Murder Out Of The Blue

Murder-Blue-cover-213x300If you can’t put up with a story that doesn’t start with a bang and careens forward without letting you catch your breath, you might not deem Steve Turnbull’s Murder out of the Blue worth the trouble. You might start on the first few pages and think nothing is happening. Except something is. The rich, descriptive prose is immersing—or rather, permeating—you, into a Steampunk journey that will feel very British Empire and Orient Express, with a Faraday device thrown in.

By the time the body drops on or about the second chapter, not only are you flying along in partial weightlessness in Turnbull’s world, but you have achieved empathy with his lead character, Maliha. Her in-between half-Indian, half-Scott cultural plight has become yours. Her insight and intelligence as she conducts her unofficial, but rather more efficient, sleuthing draws you along as well. In particular you appreciate her sensitivity to the personal situations surrounding the case, and how in many ways, they mirror her own station in life.

I won’t say much more for fear of spoiling the tale. Suffice it to say at its core, this story is a murder mystery embedded in a Steampunk setting. One might be tempted to claim the Steampunk elements are quite beside the point, perhaps artificially injected. I would disagree. In the hands of an able writer such as Turnbull, they lend a certain surreal, other-worldly ethos to the story that serves to at once separate us from historical reality, and to view it in a different, thought-provoking light.

Murder out of the Blue is a short work, of novelette to novella length. It is a completely resolved story that yet supports the full plot arc subsequent stories in the series promise to reveal. Don’t be put off or fooled by the short length either. It packs quite the punch. If nothing else, read it for the way characters interact and converse without any wood in their words. That alone is worth the price of admission. And getting an introduction to an alternative world full of possibilities? That is the prize for the taking.

About The Reviewer

Eduardo_SuasteguiIt took Eduardo Suastegui a while to discover he was an artist trapped in an engineer’s body. With formal education in math and science, affirmed through hands-on engineering experience in designing, building, and integrating gadgets of varying complexity, he always kept daydreaming. Throughout his life, that daydreaming fed technological innovation.

More recently, that daydreaming has engendered stories about hackers, rogue AIs, and space travel, with more than a few stories about a dog trainer and her K9s sprinkled in. Eduardo loves to dive into fast-flowing, character-driven stories. With each of the books he reads or writes, he hopes to continue that adventure.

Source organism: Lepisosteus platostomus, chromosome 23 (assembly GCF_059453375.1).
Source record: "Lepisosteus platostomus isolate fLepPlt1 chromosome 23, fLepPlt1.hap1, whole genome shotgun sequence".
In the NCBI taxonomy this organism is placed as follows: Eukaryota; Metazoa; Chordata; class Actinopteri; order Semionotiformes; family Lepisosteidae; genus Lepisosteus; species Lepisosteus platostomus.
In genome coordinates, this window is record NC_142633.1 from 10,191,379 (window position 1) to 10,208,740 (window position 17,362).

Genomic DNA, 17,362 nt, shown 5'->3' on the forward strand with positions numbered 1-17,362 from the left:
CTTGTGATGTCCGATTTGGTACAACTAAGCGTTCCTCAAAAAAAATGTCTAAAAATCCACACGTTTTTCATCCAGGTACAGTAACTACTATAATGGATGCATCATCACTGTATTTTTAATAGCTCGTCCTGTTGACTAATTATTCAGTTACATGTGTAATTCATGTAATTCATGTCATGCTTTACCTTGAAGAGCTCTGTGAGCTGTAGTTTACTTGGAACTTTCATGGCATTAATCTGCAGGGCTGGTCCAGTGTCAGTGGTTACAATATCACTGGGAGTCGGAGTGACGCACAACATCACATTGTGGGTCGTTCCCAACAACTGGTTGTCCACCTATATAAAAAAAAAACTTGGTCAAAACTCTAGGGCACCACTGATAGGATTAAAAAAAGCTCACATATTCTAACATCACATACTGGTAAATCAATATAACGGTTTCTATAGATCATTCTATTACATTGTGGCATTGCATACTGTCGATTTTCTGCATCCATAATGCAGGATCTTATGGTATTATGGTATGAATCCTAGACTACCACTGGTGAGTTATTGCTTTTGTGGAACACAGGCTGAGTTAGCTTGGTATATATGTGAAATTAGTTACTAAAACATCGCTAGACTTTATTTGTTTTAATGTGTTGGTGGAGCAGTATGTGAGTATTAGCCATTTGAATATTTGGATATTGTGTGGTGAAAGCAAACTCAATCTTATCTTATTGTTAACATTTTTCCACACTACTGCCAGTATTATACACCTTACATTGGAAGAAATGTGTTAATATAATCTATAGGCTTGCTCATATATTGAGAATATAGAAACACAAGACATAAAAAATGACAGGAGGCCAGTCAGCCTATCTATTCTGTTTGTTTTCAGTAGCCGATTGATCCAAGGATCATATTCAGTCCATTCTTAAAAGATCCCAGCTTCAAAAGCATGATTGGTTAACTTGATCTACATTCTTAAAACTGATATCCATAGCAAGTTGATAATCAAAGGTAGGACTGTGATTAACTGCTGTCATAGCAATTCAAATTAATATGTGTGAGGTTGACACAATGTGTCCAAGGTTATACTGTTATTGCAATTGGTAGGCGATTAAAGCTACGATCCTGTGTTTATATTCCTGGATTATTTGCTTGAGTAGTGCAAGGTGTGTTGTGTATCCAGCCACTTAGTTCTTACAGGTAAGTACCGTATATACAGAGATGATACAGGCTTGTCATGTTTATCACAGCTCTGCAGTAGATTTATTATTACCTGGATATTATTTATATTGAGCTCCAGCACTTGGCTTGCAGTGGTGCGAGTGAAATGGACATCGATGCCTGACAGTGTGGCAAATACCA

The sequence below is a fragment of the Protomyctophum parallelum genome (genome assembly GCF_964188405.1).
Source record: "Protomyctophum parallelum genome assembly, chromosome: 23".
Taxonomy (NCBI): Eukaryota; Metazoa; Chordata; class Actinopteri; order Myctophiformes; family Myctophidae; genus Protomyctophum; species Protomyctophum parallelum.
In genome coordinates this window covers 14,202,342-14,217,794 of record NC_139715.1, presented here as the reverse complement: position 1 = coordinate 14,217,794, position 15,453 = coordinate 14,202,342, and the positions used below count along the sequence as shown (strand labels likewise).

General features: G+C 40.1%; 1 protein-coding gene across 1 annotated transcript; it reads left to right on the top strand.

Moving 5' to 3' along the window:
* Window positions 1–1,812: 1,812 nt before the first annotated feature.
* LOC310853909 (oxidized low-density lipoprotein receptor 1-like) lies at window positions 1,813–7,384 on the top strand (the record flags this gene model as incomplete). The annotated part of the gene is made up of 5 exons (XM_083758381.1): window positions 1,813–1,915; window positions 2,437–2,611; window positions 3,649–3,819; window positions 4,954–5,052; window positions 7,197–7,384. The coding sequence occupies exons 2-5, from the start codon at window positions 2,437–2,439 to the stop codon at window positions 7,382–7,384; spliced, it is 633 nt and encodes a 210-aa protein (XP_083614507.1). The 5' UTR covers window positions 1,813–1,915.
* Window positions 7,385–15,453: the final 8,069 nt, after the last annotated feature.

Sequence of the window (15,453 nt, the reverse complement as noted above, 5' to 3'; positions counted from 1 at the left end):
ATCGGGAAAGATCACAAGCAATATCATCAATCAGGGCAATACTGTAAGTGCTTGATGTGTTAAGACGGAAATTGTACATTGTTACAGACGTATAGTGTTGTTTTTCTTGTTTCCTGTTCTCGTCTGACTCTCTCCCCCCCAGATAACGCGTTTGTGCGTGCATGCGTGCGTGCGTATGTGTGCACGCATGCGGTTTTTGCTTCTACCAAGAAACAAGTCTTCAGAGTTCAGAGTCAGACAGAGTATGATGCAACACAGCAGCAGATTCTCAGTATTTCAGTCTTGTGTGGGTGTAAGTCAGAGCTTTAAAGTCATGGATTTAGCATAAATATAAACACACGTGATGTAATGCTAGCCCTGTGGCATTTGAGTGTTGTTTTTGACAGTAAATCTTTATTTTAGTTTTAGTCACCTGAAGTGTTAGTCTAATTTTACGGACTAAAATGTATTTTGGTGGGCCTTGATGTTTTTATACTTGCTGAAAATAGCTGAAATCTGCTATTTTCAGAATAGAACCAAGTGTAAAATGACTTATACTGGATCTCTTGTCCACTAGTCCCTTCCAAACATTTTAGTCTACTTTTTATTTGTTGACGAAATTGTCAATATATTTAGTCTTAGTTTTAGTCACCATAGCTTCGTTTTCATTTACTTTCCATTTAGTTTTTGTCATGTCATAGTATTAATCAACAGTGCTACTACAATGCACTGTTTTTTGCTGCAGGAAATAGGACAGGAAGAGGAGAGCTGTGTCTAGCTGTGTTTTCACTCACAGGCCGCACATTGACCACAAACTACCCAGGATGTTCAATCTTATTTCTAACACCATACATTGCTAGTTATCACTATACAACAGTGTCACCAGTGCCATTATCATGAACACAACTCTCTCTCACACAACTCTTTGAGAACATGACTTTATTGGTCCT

More than anything, through his writing, he hopes to connect with readers. He seeks to share a piece of himself with those who pick up and delve into his work.

Learn more about Eduardo and his work at

The Last Of The Ageless

Last_Of_The_AgelessYou know how sometimes a book is long and it feels longer? This one was long, but flew by. Traci Loudin painted pictures in my mind of very different groups and tribes all co-existing in a post-apocalyptic world, some peacefully, some not.

I laughed when I read a conversation she had with someone at a faire, where she said it was a book with a bunch of assholes roaming around killing people. That description is more crude than the story is, but there is certainly one character that comes to mind who fits the bill.

Dalan’s tribe, capable of preserving extinct animals by taking their essences and transforming into the animals, is an interesting concept and well done. The Ancient teachings give the reader hope in dark times, and watching him struggle to apply those teachings to the outside world is both painful and rewarding.

There were plenty of twists and turns to keep things interesting. I never found myself guessing where the story was going to go next.

The ending was both satisfying, and left me wanting to read more. I was glad that it wrapped up nicely, and that there were still threads left open for future works.

Well written and engaging, I highly recommend this book, and look forward to more!

About the Reviewer

ToxopeusRyanmedHusband, father, and researcher, Ryan Toxopeus spends his free time working on his epic fantasy trilogy, Empire’s Foundation. He started writing the first book, A Noble’s Quest, in 2010 and fell in love with all aspects of storytelling. He focuses on fast paced, character driven plots. His motto: “If I’m bored writing it, others will be bored reading it.”

Learn more about Ryan and his work at

Waiting For Paint To Dry

waiting-for-paint-to-dry-by-lia-mackWaiting for Paint to Dry by Lia Mack is the story of a woman learning how to live again.

Matty Bell, artist, free spirit and Navy brat, had been a shell of herself for years, ever since she was raped as a teenager. She never told anyone and did a great job lying to herself about what had happened, to the point that she was living a stunted and lonely life. But finally, as an adult, she’s beginning to heal, through friendship, art, and love.

Though the subject matter is not light—in fact, it is at times raw and harrowing—the novel is uplifting and hopeful and I found myself cheering for the heroine as she found her way to a fuller and happier life. Her relationships with her sister, old friends, and the new love who comes into her life are nuanced and complex.

I recommend this book for readers who like inspiring stories that feel true to life.

About The Reviewer:

BRYANT-CroppedSamantha Bryant is a middle school Spanish teacher by day and a mom and novelist by night. That makes her a superhero all the time. Her debut novel, Going Through the Change: A Menopausal Superhero Novel is now for sale by Curiosity Quills.

Learn more about Samantha and her work at